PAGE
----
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20 Essential Songs From the Late Lookout! Records

The Mr. T Experience

4. Crimpshrine “In My Mind” (from The Sound of a New World Being Born, 1998)
The first Crimpshrine seven-inch EP, Sleep, What’s That?, still gets my vote for the best record Lookout! ever released. A remarkable first blast in a remarkable sequence of further blasts that still hits you over the head with as much force as it did back in ’88. F.P.

3. The Queers “Love Love Love” (from Grow Up, 1990)
Queers CEO Joe King and I used to talk a lot about our dreams of, one day, being able to make “the perfect punk-rock pop album,” and about what doing that might involve. Later on, he came as close as anyone possibly could with the Don’t Back Down LP; but years before that, I used to imagine that a whole album of songs like this one (or repeats of this song with the lyrics changed around a bit) would pretty much do it. Or you could listen to it 14 times in a row like I just did. Instant “album,” right? F.P.

2. Brent’s TV “Superwoman” (from Hello Again, 1995)
Just goofing off in a garage with your friends and some guitars is where rock’n’roll is born, and it can be pretty fun, but it occasionally also results in a work of inadvertent genius, and this is one of those occasions. From the infectious melody to the charmingly gormless sentiments to the exuberant back-ups, and completely random, screamed, middle-eight recitation about picking grapes in the Central Valley (or something), this is true rock’n’roll, like almost nothing else. On a related note, I once sat in on drums with the Neerdowells, the band that, sort of, rose from the ashes of Brent’s TV. This was another suit band, and the word had come down from headquarters that for this gig we would also be wearing Beatle wigs. While I was waiting to be picked up for the show, some local thugs managed to get into my Oakland apartment building and were running up and down the stairs pounding on doors and generally being scary. Knowing I somehow had to face them down, I grabbed the nearest weapon, which happened to be a pitchfork, and headed out the door. A guy in a suit and Beatle wig wielding a pitchfork was, I believe, quite literally the last thing they expected to see, and that vital element of surprise afforded me just enough time to make it past the thug gauntlet to the Neerdowells’ van and away to Benicia. This is why, to this day, I always keep a pitchfork or other garden implement handy at gigs, just in case, as guaranteed by the 2nd Amendment to the Constitution. This is also probably my favorite rock’n’roll memory. F.P.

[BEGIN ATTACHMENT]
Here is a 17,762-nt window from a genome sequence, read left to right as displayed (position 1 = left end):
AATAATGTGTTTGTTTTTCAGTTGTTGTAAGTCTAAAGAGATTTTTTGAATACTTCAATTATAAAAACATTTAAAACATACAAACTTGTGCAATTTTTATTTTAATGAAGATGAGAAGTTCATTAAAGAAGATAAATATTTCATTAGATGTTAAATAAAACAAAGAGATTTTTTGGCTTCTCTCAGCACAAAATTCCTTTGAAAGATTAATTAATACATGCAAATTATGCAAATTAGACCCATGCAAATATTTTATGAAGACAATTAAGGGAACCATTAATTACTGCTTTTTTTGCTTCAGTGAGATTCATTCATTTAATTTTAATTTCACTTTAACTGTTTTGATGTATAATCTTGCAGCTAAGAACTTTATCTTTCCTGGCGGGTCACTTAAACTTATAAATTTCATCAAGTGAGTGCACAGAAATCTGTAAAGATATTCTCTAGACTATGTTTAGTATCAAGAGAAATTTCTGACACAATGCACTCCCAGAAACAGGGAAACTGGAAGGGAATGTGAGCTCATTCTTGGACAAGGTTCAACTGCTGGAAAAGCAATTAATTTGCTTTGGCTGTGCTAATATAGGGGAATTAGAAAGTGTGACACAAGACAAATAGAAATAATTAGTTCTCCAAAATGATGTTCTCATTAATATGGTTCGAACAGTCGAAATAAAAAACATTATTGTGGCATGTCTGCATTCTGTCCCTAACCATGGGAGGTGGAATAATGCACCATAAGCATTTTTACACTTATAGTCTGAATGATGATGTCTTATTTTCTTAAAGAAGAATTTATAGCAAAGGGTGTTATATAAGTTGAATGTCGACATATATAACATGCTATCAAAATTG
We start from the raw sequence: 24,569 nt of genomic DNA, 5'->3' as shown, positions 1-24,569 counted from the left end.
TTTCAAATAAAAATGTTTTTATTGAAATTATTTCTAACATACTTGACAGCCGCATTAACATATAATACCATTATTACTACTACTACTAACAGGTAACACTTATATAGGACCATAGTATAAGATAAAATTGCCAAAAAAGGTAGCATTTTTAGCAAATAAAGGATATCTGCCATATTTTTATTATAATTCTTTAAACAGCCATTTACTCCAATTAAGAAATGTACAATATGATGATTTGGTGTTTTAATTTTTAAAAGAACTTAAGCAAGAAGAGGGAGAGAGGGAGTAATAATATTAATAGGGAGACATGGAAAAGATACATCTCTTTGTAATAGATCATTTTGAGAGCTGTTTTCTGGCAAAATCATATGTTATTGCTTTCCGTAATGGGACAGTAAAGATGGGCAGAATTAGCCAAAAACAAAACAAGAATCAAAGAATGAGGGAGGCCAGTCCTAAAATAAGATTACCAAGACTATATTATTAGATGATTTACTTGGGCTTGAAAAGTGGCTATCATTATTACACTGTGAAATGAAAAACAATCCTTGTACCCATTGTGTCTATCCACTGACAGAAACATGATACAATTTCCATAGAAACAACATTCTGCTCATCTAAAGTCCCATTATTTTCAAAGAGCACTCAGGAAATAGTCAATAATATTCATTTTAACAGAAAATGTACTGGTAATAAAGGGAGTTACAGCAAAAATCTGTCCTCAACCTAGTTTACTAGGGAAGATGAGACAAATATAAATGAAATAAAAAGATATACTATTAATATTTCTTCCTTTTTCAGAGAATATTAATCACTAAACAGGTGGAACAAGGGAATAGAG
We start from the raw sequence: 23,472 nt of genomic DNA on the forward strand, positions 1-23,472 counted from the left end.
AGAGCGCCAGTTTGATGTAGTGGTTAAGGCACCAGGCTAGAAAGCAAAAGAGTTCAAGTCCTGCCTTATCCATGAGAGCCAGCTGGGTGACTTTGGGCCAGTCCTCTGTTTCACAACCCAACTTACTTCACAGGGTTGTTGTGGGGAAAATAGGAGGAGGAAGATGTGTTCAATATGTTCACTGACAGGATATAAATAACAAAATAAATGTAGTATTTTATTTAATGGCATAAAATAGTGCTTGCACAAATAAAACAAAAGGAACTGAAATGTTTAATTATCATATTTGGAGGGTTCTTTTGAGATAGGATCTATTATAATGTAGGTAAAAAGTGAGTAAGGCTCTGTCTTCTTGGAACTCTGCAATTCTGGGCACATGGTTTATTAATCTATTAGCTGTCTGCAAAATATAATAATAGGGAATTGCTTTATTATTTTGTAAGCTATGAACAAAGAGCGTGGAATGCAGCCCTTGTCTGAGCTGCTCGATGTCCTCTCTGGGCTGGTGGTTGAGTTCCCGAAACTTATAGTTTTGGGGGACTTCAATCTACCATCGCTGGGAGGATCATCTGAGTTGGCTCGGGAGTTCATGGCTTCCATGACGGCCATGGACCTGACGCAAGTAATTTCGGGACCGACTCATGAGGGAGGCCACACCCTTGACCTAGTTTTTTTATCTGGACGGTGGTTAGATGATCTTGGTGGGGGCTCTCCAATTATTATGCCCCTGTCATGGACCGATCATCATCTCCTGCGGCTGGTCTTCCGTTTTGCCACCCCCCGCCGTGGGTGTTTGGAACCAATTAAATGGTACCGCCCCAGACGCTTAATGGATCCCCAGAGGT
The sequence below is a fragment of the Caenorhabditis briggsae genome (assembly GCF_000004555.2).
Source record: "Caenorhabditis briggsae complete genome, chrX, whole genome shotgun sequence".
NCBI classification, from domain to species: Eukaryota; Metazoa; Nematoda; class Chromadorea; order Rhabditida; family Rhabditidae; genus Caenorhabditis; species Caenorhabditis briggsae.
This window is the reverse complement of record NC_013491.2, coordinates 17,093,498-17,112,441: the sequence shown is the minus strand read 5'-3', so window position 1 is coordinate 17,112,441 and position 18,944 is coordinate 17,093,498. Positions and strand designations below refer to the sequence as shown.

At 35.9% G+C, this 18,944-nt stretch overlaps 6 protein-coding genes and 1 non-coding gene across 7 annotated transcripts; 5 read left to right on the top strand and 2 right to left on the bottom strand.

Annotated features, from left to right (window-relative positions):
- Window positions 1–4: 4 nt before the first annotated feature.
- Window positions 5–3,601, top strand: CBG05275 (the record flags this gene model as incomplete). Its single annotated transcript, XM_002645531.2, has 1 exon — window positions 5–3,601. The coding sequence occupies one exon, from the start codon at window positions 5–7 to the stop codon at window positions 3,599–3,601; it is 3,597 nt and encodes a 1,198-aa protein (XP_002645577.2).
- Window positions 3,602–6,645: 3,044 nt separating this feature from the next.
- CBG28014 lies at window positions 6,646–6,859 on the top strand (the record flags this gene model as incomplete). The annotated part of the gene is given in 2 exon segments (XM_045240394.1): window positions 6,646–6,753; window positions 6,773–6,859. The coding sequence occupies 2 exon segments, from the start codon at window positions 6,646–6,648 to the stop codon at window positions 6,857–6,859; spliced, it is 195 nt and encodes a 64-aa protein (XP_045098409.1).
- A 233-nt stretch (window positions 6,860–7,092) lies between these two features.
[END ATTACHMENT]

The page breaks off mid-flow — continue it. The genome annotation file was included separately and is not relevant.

1. The Mr. T Experience, “Ba Ba Ba Ba Ba” (from Love Is Dead, 1996)
Dr. Frank would never stoop to include one of MTX’s songs here, so we had to intervene and state the plain fact: This is, without a doubt, Lookout!’s definitive (i.e., most absurdly fun) song and the smart-dumb-transcendent pinnacle of pop-punk, when the genre finally expressed everything it truly represented &#8212 a scrappy, witty, subversive, giddy tendency toward chaos and self-loathing, riddled with pop’s bittersweet romance. Which is a rock-criticky way of saying that it’s punk as fuck, yet sweet as pie.

First off, like all great songs, it delivers on more than one level — the verses teach you a universal life-lesson and the chorus gives you such a rush that you forget everything you just learned: The verses of “Ba Ba Ba Ba Ba” hum past with a charming strain and yearn, concisely summing up, as Dr. Frank is wont to do, the entire subcultural alterna-dilemma: “The things that we used to do have been turned into a zoo / By people who say all the things that we used to say,” goes the second verse, with Frank starting to despair, unsure of where to turn, but not close to giving in. “And if we say them again, we’re gonna sound just like them / After years of remorse, I’ve finally taken it in.” But before self-pity takes hold, he stares down the eternal futility of clinging to cool’s fraying edge. “It’s the little things that get you down / It’s the bigger things that you can’t get around. And it’s way too flat on the middle ground / But everything else is our oyster / Everything else is a picnic / Everything else is terrific / So let’s go!” Just then, what had been a trap becomes a trap door as the bottom drops out in the best possible way, and the chorus (simply, “ba ba ba ba ba”) catches you and lifts you up, and suddenly you’re floating, free from the earthly hipster maw. It is, not to overstate the point a whit, pure fucking magic.

As my wife (who formerly worked at Lookout!, I must fully disclose), puts it: “I don’t know if anybody could possibly understand how exciting and liberating pop-punk really was unless you saw a thousand kids — and I mean kids &#8212 pogoing in unison at Slim’s during ‘Ba Ba Ba Ba Ba.’ It was like every person in there was up in the air at the exact same time. That song made everybody so happy.” C.A.